Given the nature of the proposed arrangements in ensuring that appropriate forward-looking telecommunications infrastructure is installed in new developments, it is likely that the proposed arrangements will become part of the package of regulation for the provision of utilities such as water, power and sewerage to new developments.

 

That said, it is normal practice to review legislation and any subordinate legislation within 5 years of its enactment. Moreover, the proposed framework will, as noted, be subject to ongoing monitoring and will be reviewed as required. This has been the Government’s experience in relation to telecommunications legislation generally.



Attachment A

 

Fibre in Greenfields Stakeholder Reference Group

 

Department of Broadband, Communications, the Digital Economy (DBCDE) (chair)

Australian Local Government Association (ALGA)

Urban Development Institute of Australia (UDIA)

Property Council of Australia (PCA)

Housing Industry Association (HIA)

Communications Alliance

Telstra

Opticomm

FTTH Council Asia-Pacific

TransACT

Australian Telecommunications Users Group (ATUG)

Australian Communications Consumer Action Network (ACCAN)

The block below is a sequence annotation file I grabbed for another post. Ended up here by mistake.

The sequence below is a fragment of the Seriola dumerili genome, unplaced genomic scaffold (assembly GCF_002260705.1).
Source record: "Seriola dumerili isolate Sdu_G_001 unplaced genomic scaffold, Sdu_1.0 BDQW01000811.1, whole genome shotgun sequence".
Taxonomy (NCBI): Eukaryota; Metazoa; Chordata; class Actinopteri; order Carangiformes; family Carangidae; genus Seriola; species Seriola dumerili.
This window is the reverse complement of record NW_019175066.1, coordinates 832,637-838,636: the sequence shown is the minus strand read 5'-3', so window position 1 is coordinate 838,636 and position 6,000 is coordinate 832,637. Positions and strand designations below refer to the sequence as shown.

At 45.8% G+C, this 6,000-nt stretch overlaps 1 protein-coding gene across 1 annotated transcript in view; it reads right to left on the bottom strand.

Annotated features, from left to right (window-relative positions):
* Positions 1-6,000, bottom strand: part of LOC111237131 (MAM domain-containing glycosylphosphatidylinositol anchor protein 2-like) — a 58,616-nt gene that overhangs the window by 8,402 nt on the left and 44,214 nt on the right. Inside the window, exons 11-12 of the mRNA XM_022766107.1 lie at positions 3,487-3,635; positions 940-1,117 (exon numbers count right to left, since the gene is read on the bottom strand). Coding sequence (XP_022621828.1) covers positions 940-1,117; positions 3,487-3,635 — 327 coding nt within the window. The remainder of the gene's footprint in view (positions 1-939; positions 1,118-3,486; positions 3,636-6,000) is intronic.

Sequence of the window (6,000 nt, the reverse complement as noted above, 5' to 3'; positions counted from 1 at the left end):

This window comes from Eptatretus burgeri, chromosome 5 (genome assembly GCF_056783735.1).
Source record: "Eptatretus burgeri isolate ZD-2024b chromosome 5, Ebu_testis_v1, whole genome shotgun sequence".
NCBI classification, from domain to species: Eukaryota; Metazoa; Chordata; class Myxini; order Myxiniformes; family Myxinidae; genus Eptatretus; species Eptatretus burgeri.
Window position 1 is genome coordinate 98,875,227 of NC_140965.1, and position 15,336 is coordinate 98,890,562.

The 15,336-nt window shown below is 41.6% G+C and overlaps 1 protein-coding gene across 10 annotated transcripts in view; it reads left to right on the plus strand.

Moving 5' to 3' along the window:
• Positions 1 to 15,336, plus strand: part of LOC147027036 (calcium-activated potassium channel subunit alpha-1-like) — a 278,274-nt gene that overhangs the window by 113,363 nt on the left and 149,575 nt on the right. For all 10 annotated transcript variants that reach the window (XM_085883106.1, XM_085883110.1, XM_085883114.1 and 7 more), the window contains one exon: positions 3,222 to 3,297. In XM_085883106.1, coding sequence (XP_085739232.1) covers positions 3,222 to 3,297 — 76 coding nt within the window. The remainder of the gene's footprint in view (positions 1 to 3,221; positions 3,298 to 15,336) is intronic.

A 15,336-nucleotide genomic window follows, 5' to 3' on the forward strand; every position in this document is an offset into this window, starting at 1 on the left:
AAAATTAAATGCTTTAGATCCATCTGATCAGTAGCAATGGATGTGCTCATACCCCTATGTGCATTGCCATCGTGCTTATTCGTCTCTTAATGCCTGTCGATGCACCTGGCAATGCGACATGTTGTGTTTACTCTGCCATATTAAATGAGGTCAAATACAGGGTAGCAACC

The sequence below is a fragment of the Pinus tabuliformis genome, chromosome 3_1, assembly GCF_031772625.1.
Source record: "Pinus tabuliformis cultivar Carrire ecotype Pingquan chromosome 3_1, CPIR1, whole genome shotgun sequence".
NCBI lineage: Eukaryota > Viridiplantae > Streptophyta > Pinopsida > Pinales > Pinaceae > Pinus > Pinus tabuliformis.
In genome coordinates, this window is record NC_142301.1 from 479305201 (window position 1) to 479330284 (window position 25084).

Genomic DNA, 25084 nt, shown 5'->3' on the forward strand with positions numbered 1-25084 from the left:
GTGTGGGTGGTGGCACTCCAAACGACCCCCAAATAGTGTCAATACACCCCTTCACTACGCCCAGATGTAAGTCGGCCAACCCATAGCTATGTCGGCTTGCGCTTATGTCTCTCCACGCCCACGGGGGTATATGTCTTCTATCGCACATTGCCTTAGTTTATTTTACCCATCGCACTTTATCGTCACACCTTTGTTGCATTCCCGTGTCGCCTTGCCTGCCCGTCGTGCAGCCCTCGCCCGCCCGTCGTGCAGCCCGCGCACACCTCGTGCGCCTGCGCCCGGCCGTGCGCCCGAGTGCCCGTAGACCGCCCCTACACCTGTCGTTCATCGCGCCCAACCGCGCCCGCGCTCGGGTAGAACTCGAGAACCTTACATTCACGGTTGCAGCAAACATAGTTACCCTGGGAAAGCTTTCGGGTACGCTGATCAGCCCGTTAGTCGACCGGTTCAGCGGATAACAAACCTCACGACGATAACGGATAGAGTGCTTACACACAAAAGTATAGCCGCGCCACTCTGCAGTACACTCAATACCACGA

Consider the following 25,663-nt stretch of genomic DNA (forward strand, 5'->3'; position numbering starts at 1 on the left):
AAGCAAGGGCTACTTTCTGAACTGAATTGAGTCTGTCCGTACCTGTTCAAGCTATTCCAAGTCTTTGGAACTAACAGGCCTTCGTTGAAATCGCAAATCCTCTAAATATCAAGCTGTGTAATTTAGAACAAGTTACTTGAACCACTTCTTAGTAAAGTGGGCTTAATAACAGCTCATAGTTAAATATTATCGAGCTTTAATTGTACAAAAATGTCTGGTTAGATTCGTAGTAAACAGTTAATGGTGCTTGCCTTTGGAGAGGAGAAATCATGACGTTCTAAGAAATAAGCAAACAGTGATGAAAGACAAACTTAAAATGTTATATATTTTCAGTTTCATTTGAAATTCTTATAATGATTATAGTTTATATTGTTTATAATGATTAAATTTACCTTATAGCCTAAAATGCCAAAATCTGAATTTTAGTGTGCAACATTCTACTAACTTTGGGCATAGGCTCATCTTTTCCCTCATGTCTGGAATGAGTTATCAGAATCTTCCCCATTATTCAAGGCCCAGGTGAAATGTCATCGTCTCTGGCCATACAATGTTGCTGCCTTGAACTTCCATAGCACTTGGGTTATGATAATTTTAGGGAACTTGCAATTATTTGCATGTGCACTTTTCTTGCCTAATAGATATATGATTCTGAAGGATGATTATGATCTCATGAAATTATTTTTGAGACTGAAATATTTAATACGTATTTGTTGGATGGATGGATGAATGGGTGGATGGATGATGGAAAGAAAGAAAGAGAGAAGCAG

Energy Networks Association (ENA)

National Electrical & Communications Association of Aust (NECA)

NBN Co

Planning Institute of Australia (PIA)

Urban Taskforce Australia (UTA)

Standards Australia

Engineers Australia

iiNet

Master Builders Association (MBA)

Dept Innovation, Industry & Regional Development (Vic)

Department of Public Works and Department of Infrastructure and Planning (Qld)

Department of Planning and Infrastructure (NSW)

Department of Planning and Infrastructure (WA)

Dept Further Education, Employment, Science and Technology (SA)

Department of Premier and Cabinet (Tas)

ACT Chief Minister's Department (ACT)

Department of Business and Employment (NT)

 

Dept Families, Housing, Community Services and Indigenous Affairs (observer)

Australian Competition and Consumer Commission (ACCC) (observer)

Australian Communications and Media Authority (ACMA) (observer)

 

 

 



ABBREVIATIONS

 

The following abbreviations are used in this explanatory memorandum: